Clearly, “Karen” has become so much of a problem that legislators are attempting to address racial profiling white women in more concrete ways. But questions arise as to whether certain policies are the right approach to tampering down the tantrums of a police-happy Karen.
According to Forbes, San Francisco Supervisor Shamann Walton introduced the “CAREN Act,” or the Caution Against Racially Exploitative Non-Emergencies Act, which would impose fines on anybody who makes false and racially discriminatory emergency reports in San Francisco.
Making a false report is already a crime, but the bill would go further and amend the San Francisco Police Code to make it unlawful for a person to fabricate a report based on someone’s ethnicity, race, religious affiliation, gender or sexual orientation. Under this legislation, the person who was subject to the call would be allowed to seek civil remedy through the courts, Natalie Gee, Walton’s chief of staff, explained.
The bill comes as several “Karen” incidents went viral in San Francisco. The most recent example was when a white couple called the neighborhood police watch on a Filipino-American neighbor for writing “Black Lives Matter” in chalk in front of his house while demanding to know if he was a resident there.
The CAREN Act is the latest in a number of nationwide legislative attempts to stop the Karens of the world. Just last month, California Assemblyman Rob Bonta introduced a bill that would make discriminatory 911 calls a hate crime in the state. Meanwhile, New York is debating statewide legislation that would make racially biased 911 calls a hate crime. Such a bill was introduced in 2018 by New York State Senator Jesse Hamilton.
Just this week, Amy Cooper — who called the cops on a Black man in Central Park after he asked her to keep her dog on a lease — was charged with falsely reporting an incident in the third degree, which is punishable with up to a year in jail. However, Cooper’s charges, which were announced on Monday, don’t take into account any racial bias.
Some Black leaders have concerns about involving the criminal justice system in Karen incidents. Following worldwide protests over police and state violence against Black people, the push has become stronger to divest from punitive forms of punishment such as jails and prisons. Even Karens are being reassessed as to what would be the best solution to address racist white women without involving the tools that they often use against Black people.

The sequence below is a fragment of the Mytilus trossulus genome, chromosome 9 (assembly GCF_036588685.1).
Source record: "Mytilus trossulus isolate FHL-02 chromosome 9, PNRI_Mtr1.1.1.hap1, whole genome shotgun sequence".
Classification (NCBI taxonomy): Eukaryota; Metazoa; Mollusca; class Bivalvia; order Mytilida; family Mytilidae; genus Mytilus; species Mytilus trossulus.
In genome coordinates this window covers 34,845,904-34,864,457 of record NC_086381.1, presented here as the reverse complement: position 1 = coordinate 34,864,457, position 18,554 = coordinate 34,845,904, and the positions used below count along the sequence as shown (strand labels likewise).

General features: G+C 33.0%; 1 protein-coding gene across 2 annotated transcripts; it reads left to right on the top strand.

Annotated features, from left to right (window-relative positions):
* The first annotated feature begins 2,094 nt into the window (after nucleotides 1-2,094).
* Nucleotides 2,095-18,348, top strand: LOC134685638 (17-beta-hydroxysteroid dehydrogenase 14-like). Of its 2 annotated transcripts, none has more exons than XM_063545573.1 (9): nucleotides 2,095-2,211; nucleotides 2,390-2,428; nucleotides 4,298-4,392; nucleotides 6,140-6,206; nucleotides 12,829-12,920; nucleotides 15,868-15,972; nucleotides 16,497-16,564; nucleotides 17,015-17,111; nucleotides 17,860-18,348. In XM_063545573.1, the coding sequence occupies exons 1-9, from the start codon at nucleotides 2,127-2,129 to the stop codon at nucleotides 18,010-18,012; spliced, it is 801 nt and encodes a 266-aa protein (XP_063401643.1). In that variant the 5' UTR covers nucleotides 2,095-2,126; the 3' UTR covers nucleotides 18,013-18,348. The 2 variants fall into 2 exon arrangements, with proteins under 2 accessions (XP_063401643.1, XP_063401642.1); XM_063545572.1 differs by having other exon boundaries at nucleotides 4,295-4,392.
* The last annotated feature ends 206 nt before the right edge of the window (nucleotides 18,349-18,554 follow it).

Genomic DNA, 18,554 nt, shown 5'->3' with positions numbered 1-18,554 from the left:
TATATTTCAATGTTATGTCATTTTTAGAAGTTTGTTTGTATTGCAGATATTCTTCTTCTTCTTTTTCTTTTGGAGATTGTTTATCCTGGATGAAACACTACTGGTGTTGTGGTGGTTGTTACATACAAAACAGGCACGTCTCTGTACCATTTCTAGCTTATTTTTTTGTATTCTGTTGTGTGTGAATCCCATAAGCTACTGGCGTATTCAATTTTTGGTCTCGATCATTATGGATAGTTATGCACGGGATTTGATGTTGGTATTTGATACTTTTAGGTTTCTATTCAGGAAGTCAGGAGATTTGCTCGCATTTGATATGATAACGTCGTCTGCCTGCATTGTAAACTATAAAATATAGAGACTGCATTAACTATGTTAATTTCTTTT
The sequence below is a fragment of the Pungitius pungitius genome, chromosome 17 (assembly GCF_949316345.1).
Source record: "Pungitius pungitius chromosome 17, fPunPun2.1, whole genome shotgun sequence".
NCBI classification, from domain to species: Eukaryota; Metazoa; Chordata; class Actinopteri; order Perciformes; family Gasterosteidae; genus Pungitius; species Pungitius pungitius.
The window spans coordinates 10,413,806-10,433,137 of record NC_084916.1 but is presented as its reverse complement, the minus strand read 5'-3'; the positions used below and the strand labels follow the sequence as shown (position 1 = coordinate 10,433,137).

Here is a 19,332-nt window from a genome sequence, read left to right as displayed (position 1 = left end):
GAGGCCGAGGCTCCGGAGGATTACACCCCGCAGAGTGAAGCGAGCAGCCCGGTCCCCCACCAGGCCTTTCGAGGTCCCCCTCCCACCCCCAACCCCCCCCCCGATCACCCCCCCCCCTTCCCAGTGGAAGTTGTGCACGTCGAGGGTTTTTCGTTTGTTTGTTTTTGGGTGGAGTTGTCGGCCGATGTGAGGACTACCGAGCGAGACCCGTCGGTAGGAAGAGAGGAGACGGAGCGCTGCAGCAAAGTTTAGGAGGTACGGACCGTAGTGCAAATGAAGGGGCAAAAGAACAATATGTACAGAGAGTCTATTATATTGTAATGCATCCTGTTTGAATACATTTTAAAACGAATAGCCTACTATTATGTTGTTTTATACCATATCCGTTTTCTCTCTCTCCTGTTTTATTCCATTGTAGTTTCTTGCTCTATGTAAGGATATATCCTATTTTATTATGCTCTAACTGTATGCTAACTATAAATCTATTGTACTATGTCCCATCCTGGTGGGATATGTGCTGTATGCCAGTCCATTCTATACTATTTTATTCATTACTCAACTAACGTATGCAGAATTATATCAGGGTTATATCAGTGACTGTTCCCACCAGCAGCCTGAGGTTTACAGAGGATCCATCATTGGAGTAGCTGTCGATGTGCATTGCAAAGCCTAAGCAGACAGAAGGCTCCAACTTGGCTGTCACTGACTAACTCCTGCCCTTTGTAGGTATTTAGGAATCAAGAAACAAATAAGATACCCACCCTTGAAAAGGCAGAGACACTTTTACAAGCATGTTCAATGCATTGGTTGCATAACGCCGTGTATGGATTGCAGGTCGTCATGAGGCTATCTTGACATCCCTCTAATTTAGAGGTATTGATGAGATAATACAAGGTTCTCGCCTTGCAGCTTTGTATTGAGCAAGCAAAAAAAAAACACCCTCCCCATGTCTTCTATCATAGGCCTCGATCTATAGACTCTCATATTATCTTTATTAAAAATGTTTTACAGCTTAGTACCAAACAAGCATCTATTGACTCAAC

“I have no sympathy for Amy Cooper, but I do want us to wrestle with what it means for us to continue to seek justice through courts, police, and prisons,” wrote professor and activist Marc Lamont Hill in a Monday tweet. “In the current world, the vulnerable have few resources and little recourse when the powerful do harm. Calling for killer cops to be jailed, for example, is often the only available solution for ‘justice’ in the short-term. I understand this dilemma, even as I struggle with it.”
Hill ended by saying:
“But to ultimately produce an abolitionist future, we have to begin to produce alternative possibilities. We have to resist the urge for retributive approaches. We won’t have all the answers immediately, but we have to keep doing that work. Especially when it is difficult. We also have to consider that these retributive approaches will not largely impact the powerful. Who will be most likely criminalized if we intensify prosecutions for filing false police reports? Not the Amy Coopers of the world.”
Hill has a point about how criminalizing certain actions usually leads to Black people receiving the most surveillance. Criminalizing marijuana possession is just one example of how a law disproportionately impacts Black people as supposed to white people.
Although Black people might not be more likely to call the police in the same vain as a Karen, criminalizing such an act could cause white folks to claim racial bias if a Black person should ever need to call the cops on a white person, which would further funnel more Black people into the criminal justice system.
If the political goal is to divest from prisons and police altogether (e.g. defunding police or abolishing police), a policy criminalizing racially motivated calls would still give power to police and jails while also giving money to the state via fines. Where would this money go? Would it go to police departments that are still brutalizing Black people? Would it go to the courts who are still criminalizing Black people? Or would more appropriate action involve fines paid to the victim of the racially motivated 911 call?